Quiet Resistance. Russian Pictorial Photography 1900-1930-s

Quiet Resistance. Russian Pictorial Photography 1900-1930-s
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Weight 1300 g
Dimensions 26 x 24 cm


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Pictorialism – the direction in Russian photos of the first half of the twentieth century – as opposed to the photographic avant-garde of 1920-1930 operated with halftones and toning, portrayed mostly nudes, landscapes and scenes village life. This publication was prepared MDF, with the participation of Michael Golosovsky and the Union of Photographers of Russia. The publication includes works of Andrei Karelin, Alexei Mazurin, Nikolai Petrov, Sergei Lobovikov, Sergei Savrasov, Anatoly Trapani, Boris Eliseev, Myron Sherling, Alexander Grinberg, Yuri Eremin, Leonid Shokin, Nicholas Svischov- Paola, Nikolai Andreyev, Sergei Ivanov-Alliluev, Emil Bendel, Peter Klepikov, Vasiliy Ulitin and Alexander Rodchenko. Pictorialists tried to bring a photo to paintings (pictorial), for which they used a special soft-focus lenses and complex printing technique. The main topics of their images were landscapes, women, children, old mansions and genre scenes – for “non-Soviet” bourgeois plots and “turgenevschinu” in the late 1920s ideological propaganda calls pictorialists foes of revolutionary changes. As a result, Alexander Grinberg was sent to a camp, and Vasiliy Ulitin was evicted from Moscow.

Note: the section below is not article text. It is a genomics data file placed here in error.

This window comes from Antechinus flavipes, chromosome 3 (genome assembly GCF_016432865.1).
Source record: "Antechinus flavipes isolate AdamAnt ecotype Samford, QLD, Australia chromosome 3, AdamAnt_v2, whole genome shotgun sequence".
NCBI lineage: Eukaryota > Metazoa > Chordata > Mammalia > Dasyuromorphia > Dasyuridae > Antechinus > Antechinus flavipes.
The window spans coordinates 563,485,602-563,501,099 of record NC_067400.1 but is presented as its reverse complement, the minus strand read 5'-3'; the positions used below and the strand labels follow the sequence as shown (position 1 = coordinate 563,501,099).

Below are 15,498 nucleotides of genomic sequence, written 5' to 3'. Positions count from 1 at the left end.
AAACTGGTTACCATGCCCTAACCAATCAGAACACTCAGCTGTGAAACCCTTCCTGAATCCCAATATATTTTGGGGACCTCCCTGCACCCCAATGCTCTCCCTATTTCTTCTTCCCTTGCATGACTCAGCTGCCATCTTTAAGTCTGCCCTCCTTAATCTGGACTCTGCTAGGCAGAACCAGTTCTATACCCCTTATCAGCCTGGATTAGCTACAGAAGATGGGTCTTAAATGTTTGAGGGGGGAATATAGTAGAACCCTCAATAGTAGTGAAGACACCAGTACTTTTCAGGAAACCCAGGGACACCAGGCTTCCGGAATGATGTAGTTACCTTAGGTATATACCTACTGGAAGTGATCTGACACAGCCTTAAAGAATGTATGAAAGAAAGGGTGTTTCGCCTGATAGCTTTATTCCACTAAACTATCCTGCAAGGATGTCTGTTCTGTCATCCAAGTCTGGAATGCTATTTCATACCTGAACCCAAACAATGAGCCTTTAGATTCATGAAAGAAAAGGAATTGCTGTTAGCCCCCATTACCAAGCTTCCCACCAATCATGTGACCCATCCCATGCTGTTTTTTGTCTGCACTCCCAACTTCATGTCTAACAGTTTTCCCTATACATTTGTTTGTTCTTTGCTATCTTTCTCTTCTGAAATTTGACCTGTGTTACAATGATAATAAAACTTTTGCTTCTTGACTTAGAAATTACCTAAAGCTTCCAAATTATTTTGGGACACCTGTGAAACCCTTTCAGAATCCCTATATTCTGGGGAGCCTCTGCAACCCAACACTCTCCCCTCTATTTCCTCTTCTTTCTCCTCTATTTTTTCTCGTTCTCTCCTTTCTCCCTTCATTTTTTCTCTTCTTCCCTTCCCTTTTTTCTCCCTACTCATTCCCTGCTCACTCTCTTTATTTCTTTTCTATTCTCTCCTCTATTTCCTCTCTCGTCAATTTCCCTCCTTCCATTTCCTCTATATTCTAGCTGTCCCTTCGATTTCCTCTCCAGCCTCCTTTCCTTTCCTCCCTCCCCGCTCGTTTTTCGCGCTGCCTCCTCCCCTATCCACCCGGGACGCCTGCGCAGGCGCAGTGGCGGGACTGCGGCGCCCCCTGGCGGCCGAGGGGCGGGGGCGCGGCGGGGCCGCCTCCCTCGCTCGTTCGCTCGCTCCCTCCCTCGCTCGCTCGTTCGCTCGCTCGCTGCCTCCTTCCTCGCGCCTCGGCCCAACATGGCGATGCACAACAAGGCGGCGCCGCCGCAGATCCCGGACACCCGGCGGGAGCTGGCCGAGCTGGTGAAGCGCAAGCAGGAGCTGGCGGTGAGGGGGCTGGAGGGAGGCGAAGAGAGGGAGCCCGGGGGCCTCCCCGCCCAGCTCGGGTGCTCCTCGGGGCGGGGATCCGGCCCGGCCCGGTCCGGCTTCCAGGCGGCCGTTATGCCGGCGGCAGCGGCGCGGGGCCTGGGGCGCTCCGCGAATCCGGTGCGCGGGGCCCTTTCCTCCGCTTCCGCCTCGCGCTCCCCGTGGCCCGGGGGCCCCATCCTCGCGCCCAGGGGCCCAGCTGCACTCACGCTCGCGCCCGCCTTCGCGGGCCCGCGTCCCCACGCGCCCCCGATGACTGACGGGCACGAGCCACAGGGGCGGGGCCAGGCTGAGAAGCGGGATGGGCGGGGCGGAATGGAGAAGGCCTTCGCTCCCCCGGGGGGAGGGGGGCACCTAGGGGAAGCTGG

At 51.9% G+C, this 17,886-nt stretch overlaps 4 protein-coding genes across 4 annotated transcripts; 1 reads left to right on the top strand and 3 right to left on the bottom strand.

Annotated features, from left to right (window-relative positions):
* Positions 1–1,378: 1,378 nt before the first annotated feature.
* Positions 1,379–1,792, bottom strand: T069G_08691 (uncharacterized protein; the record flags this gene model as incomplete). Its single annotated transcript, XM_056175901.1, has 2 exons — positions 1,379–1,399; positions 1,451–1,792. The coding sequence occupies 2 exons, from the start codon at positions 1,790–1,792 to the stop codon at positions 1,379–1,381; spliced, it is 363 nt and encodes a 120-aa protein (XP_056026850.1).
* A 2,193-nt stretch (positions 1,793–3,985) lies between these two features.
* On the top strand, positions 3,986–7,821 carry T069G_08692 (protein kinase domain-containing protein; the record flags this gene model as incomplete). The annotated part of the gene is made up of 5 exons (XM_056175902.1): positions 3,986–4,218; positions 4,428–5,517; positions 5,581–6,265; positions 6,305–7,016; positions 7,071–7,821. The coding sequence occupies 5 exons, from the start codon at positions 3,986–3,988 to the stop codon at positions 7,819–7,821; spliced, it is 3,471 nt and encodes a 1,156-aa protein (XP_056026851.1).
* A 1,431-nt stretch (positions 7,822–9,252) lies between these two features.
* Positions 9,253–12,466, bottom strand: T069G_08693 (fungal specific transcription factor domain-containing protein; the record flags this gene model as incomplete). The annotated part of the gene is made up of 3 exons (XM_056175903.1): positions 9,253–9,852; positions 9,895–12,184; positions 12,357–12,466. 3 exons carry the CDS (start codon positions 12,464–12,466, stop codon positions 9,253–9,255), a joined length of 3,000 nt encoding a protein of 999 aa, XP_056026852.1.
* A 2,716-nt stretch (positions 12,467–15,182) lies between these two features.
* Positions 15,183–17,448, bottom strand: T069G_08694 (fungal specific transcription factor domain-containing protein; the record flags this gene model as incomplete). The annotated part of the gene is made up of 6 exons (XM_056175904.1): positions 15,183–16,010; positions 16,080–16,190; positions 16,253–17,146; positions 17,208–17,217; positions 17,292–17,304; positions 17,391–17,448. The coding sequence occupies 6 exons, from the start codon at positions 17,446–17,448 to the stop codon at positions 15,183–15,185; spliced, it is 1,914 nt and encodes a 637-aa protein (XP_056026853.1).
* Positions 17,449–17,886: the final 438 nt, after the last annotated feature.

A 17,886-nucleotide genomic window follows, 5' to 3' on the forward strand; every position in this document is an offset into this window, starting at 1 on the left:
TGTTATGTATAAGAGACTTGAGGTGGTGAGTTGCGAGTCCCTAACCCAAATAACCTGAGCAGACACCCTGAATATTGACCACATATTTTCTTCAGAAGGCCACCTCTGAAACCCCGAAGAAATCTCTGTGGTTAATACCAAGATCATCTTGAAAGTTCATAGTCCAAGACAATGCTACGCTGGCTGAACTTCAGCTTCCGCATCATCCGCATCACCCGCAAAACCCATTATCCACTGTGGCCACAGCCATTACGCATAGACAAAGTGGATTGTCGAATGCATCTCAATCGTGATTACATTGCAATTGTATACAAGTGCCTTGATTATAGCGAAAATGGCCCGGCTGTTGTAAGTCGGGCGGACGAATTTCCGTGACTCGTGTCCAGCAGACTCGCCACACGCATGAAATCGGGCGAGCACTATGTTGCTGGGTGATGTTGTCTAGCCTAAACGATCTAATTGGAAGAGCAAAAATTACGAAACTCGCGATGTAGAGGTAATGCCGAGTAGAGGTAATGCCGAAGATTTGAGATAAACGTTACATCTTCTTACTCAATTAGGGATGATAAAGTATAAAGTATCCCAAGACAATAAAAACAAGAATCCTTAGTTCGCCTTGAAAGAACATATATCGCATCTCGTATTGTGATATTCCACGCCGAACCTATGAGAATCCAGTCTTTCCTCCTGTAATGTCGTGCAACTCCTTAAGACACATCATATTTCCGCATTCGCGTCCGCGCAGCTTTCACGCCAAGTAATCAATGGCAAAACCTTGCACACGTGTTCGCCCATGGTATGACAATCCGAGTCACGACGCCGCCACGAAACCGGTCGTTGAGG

Despite the prohibitions and persecutions, Russian pictorialists continued to make photos – and it is this resistance gave them the name of the exhibition and the album “Quiet Resistance”. Curiously, the pioneer of Soviet photography Alexander Rodchenko in 1928 had controversy with pictorialists, spoke about the “struggle with a photo for painting”, but his famous series “Circus” he made in the late 1930s, in this style. The book as a reference including biographies of photographers.

192 p., softcover

English, Russian.